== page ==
Saturday, July 23, 2011

Sewing Doll Clothes Patterns –How to Get Your Doll Clothes to Fit other Dolls!

Making doll clothes is a great way to have fun expressing your creativity while stretching your sewing muscles. Learning to add miniature details to doll clothes can even improve your sewing skills for making full-sized garments and handcrafts.

Author: Roise

I often hear mothers complaining that they have to make several different sizes of the one doll clothes outfit for their daughter's dolls because they are all slightly different in size and while one outfit is perfect on one doll, it may be too tight or too loose on another doll. This is especially the case with their American Girl Dolls because they are all stitched and stuffed individually and therefore vary in size considerably.

Good news Mom/Grandma! I have come up with a solution that has worked brilliantly for me over the years and I am constantly being told my doll clothes fit perfectly even though I don't have the doll to try the clothes on as I am making the outfit. Some clothes even fit both the American Girl Doll and the Cabbage Patch doll which vary in torso size tremendously.

Clips and buttons are the traditional method used to fasten doll clothes, however Velcro is far more flexible and adjustable. Velcro is a fantastic invention and can be used when sewing doll clothes patterns to create flexible sized doll clothes with great success…without the hassle of adjusting your doll clothes patterns! It has ‘loops' on one side and ‘hooks' on the other side and when they join together it fastens beautifully and lasts forever.

There is no hand sewing required and no mucking around with button holes. Using a straight stitch, simply attach the ‘loop' onto the top on one side of your garment and attach the 'hook' to the underside of the garment on the opposite side. Make sure to line up both pieces of Velcro so that they connect properly but you don't have to be as accurate with this as when sewing clips and buttons.

The Velcro can be cut as big or as small as you require. The bigger/wider the ‘loop' side of the Velcro, the more adjustment or flexibility given to your doll clothes pattern. When putting the outfit on your smaller doll, the Velcro is overlapped completely and you do not see any Velcro. Then when your larger doll wears the same outfit, the ‘hook' side of the Velcro is attached to the ‘loop' side but not overlapped as much and some of the ‘loop' is visible. The size of the doll determines the amount of overlap of the Velcro. This method also lets you adjust the pattern to fit tightly, just right, or loose, depending on the look that you want.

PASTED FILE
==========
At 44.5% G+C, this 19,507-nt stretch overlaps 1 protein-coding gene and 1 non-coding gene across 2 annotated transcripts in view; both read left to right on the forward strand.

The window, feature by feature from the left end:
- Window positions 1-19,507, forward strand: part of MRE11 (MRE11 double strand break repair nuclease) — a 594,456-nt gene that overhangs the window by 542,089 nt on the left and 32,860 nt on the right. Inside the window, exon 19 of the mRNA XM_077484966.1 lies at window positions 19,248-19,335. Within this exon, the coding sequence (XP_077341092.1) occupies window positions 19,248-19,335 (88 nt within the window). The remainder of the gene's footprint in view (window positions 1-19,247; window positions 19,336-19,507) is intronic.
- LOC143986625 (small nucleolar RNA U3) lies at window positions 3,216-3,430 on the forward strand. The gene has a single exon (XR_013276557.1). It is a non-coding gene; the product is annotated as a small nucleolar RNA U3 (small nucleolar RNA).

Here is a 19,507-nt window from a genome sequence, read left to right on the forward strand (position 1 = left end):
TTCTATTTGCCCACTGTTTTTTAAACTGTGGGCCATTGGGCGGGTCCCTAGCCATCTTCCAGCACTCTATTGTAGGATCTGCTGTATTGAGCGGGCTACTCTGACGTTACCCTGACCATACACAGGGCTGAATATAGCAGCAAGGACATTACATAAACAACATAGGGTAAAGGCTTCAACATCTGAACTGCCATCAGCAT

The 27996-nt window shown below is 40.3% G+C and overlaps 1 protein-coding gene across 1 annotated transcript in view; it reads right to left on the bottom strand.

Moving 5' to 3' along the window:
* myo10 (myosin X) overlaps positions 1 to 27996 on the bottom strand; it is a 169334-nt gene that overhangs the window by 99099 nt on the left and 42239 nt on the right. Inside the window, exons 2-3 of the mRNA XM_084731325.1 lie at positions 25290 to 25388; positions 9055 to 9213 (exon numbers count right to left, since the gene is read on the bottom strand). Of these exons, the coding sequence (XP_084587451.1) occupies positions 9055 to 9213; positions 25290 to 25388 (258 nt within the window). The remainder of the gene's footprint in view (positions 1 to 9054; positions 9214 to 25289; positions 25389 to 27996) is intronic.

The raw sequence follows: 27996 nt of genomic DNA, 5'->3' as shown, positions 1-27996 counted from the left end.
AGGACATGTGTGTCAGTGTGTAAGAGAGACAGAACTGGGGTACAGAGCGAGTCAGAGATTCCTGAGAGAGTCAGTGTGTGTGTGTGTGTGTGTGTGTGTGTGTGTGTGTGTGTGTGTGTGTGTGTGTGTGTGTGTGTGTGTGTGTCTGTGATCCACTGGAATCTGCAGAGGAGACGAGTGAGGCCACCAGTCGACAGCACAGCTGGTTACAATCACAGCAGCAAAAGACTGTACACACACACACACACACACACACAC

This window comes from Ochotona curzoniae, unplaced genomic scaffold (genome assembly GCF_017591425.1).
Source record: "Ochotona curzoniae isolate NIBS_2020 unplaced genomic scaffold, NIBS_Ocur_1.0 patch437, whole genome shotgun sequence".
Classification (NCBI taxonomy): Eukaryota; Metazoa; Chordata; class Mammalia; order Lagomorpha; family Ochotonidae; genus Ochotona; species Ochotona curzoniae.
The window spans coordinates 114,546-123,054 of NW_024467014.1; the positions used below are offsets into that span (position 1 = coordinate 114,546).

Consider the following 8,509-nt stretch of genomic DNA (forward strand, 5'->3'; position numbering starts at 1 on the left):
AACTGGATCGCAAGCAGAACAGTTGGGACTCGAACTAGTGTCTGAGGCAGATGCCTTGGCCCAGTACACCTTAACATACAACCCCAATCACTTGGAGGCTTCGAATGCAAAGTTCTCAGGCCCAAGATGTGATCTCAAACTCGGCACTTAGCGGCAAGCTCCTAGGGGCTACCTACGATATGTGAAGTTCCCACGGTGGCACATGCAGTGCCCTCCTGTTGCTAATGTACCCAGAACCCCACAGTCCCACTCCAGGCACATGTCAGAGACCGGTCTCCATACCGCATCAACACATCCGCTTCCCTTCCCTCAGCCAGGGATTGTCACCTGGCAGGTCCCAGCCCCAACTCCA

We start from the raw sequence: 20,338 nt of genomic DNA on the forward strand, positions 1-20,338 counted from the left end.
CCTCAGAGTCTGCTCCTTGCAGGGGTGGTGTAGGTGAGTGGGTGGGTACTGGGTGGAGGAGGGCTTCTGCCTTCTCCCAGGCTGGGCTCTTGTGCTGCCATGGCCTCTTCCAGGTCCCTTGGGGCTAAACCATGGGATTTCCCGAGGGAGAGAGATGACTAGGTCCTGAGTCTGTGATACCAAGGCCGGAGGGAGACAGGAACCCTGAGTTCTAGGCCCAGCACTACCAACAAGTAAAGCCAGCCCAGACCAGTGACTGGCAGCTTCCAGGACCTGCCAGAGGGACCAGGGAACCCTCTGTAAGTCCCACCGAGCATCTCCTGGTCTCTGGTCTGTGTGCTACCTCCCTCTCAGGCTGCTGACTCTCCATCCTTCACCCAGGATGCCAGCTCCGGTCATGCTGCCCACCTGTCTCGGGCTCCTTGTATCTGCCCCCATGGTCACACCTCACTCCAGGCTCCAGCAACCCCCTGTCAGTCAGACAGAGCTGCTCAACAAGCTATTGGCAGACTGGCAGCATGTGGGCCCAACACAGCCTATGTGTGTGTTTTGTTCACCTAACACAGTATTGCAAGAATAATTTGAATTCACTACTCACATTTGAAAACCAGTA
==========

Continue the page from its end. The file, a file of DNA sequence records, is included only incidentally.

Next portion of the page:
Velcro is also fantastic for small children who find it difficult to do up buttons and clips. With Velcro there are no such problems and the child feels pride in being able to ‘do it themselves' without Mum or Dad's help.

Article Source: http://www.articlesbase.com/needlework-articles/sewing-doll-clothes-patterns-how-to-get-your-doll-clothes-to-fit-other-dolls-4827963.html

About the Author

Rosie Saw has created a fantastic website http://rosiesdollclothespatterns.com/ that has a range of 18 inch American Girl doll clothes patterns and 18 1/2 inch Cabbage Patch doll clothes patterns. These patterns are in PDF format so are downloadable and the best part is they come with step-by-step videos (streamed via her website) that show you how to make the outfit.
Rosie has also developed a fantastic How to Make Doll Clothes video course that has over 100 instructional videos that teach you all the tips and secrets to making doll clothes the easy way and as a special bonus comes with 8 Free 18 inch doll clothes patterns. So visit http://rosiesdollclothespatterns.com/learn now to take advantage of this great offer.

2 comments:

  1. Making doll clothes is a great way to have fun expressing your creativity while stretching your sewing muscles. Learning to add miniature details to doll clothes can even improve your sewing skills for making full-sized garments and handcrafts. embroidery machine reviews

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  2. Interesting attachment in foreground of your photo. Do you have any idea what it is? The one beside it appears to be a ruffler of some sort, correct? I am a thrift store addict as well with almost 30 (I can't believe it!) vintage sewing machines in about 2 years of looking. beginner sewing machine

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